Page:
4 Application of niacin in livestock and poultry production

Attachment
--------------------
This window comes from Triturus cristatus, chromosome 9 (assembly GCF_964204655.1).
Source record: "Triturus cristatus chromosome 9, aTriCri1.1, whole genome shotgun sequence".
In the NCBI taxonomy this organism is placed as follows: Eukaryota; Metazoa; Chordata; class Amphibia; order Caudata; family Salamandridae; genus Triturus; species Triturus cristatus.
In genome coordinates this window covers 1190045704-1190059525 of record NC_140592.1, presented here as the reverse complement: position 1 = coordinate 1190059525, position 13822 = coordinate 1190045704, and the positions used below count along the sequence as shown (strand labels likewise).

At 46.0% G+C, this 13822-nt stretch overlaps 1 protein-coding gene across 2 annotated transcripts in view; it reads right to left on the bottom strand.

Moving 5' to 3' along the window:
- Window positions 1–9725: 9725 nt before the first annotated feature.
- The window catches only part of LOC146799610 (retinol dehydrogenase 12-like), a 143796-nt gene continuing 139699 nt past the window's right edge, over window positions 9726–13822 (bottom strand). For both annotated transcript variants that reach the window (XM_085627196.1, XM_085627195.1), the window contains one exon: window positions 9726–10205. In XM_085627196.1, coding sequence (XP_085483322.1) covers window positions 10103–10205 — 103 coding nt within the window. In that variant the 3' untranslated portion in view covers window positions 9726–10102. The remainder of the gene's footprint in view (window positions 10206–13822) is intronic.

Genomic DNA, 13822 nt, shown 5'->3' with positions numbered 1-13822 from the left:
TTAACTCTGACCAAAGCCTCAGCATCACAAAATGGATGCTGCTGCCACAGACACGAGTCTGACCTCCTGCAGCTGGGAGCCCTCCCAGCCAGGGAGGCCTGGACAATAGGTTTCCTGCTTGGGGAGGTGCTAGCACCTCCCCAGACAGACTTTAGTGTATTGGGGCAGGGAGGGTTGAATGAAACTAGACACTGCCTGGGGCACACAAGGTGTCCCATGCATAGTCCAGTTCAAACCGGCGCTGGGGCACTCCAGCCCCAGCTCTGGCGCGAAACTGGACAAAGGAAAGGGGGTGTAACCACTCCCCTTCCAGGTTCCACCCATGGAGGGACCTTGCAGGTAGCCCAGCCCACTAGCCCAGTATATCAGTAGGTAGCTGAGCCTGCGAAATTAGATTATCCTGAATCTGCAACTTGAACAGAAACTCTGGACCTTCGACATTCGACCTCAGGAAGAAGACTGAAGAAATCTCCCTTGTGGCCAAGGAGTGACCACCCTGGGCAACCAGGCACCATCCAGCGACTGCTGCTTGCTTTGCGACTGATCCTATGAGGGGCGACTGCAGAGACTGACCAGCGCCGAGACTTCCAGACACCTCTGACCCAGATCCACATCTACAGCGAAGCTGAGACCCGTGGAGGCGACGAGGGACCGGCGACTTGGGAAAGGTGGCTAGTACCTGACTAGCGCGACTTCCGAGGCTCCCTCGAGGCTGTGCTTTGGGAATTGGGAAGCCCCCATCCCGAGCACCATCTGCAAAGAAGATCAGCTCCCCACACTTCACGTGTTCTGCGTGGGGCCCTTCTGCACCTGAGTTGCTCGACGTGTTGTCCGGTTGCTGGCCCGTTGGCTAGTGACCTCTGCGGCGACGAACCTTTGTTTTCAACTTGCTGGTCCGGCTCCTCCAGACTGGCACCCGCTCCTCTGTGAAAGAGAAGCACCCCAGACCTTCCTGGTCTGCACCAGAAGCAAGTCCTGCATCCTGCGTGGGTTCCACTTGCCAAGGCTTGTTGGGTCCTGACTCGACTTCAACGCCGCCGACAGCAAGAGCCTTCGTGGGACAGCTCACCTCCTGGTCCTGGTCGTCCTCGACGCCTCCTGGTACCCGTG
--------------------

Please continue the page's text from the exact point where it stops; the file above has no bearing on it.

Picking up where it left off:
At present, studies have shown that niacin has nutritional and physiological effects such as improving the production performance of livestock and poultry, enhancing disease resistance, improving meat quality and maintaining fur health. Real et al. (2002) reported that adding 13-55 mg/kg niacin to the corn-soybean meal-based diet of growing-finishing pigs can improve feed conversion efficiency; adding high levels of niacin can also reduce pork drip loss and pH, And improve pork meat color. Whitehead (2001) reported that adding 100 mg/kg of niacin to the diet of broiler chickens from 0 to 3 weeks can obtain optimal body weight; adding 100 mg/kg of niacin to the diet of broilers from 0 to 6 weeks can significantly Reduce the abdominal fat rate of broilers. Li Haiying et al. (2001) added 15, 30, and 45 mg/kg niacin to the diet of laying hens. The results showed that with the increase of niacin addition, the egg production, egg production rate and feed remuneration of laying hens increased significantly. Wu Chunyan et al. (2007) added nicotinic acid to the corn-meal type diet of meat ducks, and found that the requirement of niacin was 80 mg/kg for meat ducks aged 10 to 31 days to achieve ideal production performance. Xiangyang et al. (2008) showed that nicotinic acid can significantly improve the growth performance of juvenile carp, as well as the ability to deposit nutrients and digest and absorb; and use the broken line method to determine the requirement of niacin for juvenile carp to achieve optimal growth It is 31.12 mg/kg feed. The research results of Wu Fan et al. (2008) showed that adding niacin in the diet of juvenile grass carp can significantly improve the specific growth rate, weight gain rate and survival rate; The minimum requirement is 25.5 mg/kg feed. Yang Naide et al. (2010) added niacin 8 g/d to the diet of dairy cows, and found that the dry matter intake of dairy cows was significantly increased; the dry matter, organic matter, crude protein, crude fat, neutral detergent fiber, calcium and The apparent digestibility of phosphorus was also significantly improved. Sun Guojun et al. (2002) showed that adding 150 mg/kg niacin to sheep diets can significantly increase the average daily gain of lambs and reduce the feed-to-weight ratio.